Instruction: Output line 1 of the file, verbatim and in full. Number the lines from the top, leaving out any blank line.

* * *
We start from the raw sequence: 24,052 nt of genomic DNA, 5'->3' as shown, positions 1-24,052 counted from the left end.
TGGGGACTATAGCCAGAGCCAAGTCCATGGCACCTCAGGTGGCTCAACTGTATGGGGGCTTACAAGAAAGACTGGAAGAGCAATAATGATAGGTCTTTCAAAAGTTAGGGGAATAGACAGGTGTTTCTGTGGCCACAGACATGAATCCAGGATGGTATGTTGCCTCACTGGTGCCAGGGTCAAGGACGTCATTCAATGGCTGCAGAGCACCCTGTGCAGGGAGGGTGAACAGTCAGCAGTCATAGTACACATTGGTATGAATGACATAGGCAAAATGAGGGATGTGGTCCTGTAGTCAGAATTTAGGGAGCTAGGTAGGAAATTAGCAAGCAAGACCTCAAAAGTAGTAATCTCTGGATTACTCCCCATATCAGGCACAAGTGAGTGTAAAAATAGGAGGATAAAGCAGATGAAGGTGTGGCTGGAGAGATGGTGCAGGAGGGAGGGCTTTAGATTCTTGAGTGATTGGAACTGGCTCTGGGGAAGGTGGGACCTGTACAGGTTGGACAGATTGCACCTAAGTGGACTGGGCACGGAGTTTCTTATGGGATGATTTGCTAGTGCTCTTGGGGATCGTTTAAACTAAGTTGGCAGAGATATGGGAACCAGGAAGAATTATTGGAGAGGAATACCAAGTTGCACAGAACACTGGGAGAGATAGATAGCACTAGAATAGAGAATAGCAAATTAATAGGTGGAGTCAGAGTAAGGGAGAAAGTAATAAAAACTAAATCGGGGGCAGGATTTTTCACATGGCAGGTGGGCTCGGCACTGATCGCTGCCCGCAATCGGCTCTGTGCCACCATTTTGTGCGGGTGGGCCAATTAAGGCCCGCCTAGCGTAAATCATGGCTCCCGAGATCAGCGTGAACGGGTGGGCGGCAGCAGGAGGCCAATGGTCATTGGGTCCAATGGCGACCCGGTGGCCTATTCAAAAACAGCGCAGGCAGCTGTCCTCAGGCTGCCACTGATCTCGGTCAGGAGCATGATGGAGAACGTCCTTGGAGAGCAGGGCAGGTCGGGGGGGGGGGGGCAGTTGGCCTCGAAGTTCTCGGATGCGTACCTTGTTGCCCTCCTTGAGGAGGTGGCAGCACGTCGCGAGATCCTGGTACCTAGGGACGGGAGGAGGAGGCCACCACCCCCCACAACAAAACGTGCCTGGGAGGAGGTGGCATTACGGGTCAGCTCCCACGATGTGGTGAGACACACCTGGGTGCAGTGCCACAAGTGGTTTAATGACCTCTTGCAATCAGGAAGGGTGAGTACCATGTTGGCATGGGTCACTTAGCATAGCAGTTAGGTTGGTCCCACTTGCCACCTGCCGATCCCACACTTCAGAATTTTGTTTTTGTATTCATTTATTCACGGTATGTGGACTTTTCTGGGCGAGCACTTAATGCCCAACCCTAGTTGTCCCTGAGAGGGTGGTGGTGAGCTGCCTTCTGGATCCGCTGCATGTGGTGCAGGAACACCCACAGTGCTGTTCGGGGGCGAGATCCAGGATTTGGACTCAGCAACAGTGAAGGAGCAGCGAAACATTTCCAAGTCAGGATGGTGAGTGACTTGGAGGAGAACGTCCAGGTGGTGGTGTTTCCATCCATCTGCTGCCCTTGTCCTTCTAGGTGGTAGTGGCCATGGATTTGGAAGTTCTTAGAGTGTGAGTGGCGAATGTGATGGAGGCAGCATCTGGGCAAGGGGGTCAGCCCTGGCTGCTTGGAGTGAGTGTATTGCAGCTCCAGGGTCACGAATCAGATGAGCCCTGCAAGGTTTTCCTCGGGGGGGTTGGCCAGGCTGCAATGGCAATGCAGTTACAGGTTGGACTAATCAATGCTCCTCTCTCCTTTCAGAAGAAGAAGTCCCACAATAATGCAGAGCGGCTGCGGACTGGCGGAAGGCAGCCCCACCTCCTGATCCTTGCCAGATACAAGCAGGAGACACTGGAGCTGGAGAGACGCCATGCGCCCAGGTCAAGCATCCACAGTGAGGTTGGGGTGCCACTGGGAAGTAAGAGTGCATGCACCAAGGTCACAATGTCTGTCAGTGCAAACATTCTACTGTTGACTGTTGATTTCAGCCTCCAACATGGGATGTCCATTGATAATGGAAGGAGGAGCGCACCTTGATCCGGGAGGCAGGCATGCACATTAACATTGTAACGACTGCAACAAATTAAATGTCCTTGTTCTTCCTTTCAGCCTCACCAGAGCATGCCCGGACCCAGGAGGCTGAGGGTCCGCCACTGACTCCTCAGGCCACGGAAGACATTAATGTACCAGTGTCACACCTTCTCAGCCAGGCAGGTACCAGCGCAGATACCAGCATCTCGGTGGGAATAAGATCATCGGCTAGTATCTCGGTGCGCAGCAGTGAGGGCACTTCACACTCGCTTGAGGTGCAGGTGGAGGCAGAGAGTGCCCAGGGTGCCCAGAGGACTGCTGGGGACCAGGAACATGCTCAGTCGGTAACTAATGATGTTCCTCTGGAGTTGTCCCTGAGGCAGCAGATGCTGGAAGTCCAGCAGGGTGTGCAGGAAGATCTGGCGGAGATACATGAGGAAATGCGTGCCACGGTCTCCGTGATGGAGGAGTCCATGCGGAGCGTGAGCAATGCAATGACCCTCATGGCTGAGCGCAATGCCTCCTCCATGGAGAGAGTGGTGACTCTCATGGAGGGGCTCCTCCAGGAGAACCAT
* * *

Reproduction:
We start from the raw sequence: 24,052 nt of genomic DNA, 5'->3' as shown, positions 1-24,052 counted from the left end.